Rezoning Can Help Schools Desperate for Funds



Vice Chairman, Northampton School Board

April 6, 2015

I feel that there are many citizens of Northampton County who like me are somewhat befuddled as to the rezoning issues facing us. Frankly it is difficult for me to determine which are real concerns and which are simply of the “hysterical” variety designed to frighten the voters. Attending one Board of Supervisors meeting, I heard one concerned lady tell of the possibility of instead of the present limitation of 50 homes in an area, the changes would allow for 1,200. I wondered where those 1,200 families would come from and why they would move here.

I seriously doubt that a single person can be found who does not want the protection of our environment to be of utmost concern, yet some of the dire warnings seem to be designed to scare us instead of being reasonable concerns as to our future. Obviously real “by right” concerns need to be addressed, but some of those raised by the opponents of any rezoning are, well — ludicrous. Our Supervisors are attempting to enlarge the tax base of our community as they understand the future needs of our county and are doing their best to make this happen. They have held innumerable public work sessions dealing with the rezoning issues yet are being accused of making decisions in secret. It is apparent to me that there are people living in our community who oppose any changes whatsoever.

Our world here is not simply a society peopled by members of the upper middle class and and the very rich. There are numerous citizens who work in dead-end jobs earning the minimum wage struggling to get by on a week-to-week basis. Their children attend our schools which should offer a possible way out of their circumstances but are unable to do so because of lack of community support. Middle and high school students are “housed” in a building both too small and most importantly simply crumbling around them.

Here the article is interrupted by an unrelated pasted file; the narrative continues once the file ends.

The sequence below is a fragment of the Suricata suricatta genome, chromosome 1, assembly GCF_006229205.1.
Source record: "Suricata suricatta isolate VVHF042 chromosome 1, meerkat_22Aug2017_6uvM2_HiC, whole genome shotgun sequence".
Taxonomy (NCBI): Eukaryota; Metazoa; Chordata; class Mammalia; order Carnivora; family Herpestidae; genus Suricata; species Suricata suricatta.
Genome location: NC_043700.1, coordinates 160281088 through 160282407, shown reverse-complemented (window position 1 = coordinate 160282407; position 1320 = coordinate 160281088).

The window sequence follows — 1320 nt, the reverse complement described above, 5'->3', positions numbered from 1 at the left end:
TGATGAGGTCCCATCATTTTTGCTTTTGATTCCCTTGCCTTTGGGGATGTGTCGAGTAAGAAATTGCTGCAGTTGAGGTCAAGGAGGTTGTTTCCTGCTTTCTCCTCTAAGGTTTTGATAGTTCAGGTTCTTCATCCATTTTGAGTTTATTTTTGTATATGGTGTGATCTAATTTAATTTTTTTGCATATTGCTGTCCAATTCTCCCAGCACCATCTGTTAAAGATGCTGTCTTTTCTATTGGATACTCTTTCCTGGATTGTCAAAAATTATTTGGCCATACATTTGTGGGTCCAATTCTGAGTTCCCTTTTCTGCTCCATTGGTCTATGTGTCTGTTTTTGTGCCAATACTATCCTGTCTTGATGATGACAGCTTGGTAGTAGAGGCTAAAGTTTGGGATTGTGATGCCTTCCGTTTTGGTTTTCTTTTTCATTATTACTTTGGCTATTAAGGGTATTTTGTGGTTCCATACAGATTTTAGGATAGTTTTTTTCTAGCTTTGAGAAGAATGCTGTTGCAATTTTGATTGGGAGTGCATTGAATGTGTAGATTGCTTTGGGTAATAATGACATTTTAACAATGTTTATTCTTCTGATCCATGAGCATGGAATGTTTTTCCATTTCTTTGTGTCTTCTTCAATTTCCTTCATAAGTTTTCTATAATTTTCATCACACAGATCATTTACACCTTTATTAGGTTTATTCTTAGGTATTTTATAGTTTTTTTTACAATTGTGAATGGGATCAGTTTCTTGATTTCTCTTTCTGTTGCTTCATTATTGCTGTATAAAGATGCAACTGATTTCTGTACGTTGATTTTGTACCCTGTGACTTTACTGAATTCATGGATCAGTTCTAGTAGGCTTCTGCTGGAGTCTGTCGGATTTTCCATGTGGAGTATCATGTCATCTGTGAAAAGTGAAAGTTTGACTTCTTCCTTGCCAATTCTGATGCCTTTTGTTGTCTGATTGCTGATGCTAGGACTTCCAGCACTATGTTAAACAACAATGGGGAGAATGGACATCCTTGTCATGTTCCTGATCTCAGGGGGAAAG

Previous Boards of Supervisors have concentrated on building new courthouses, jails, offices for the bureaucrats, and social services structures — all the while ignoring the needs of our children. Seven years ago engineers alerted our then Supervisors of the impending situation with the potential failure of the walls of our high school, yet instead of dealing with the situation, they chose to use a band-aid approach which would last only a short time. Now we are faced with pouring more money down a rat hole in an attempt to make it less dangerous for our children.


We have middle school children attending school with high school children: 12-year-old children attending school with 18-year-old students. Last year there were 14 sections in the middle school with 28 or more students in those classes. Science classes are conducted in a regular classroom without access to lab facilities, as the students are expected to learn only from a book. Each year there is an almost 50% turnover in the teaching positions at the middle school. Our teachers have had one raise in the last five years, which was gobbled up by the increase in the cost of health insurance. With this reality the middle school is still expected to perform in the same manner as schools in affluent areas.

School systems throughout Virginia are partially funded from the state. The determination of the amount each system receives is based on a formula called the Composite Index. According to this formula Northampton County is richer than the counties of Accomack, York, Montgomery (home of Virginia Tech), Rockingham (home of VMI and Washington &Lee University), as well as the cities of Virginia Beach, Harrisonburg (home of James Madison University), Chesapeake, and numerous others. If it were not so serious, this supposed “fact” would be surreal to anyone familiar with these places.

There is a small percentage of funds which come from the federal government, and the remainder from the local community. Our Supervisors are presently studying the coming year’s budget and will shortly determine the upcoming tax rate. With an increase of one cent the tax on a $200,000 home would increase by $20. A two-cent increase would mean a $40 increase, and so on.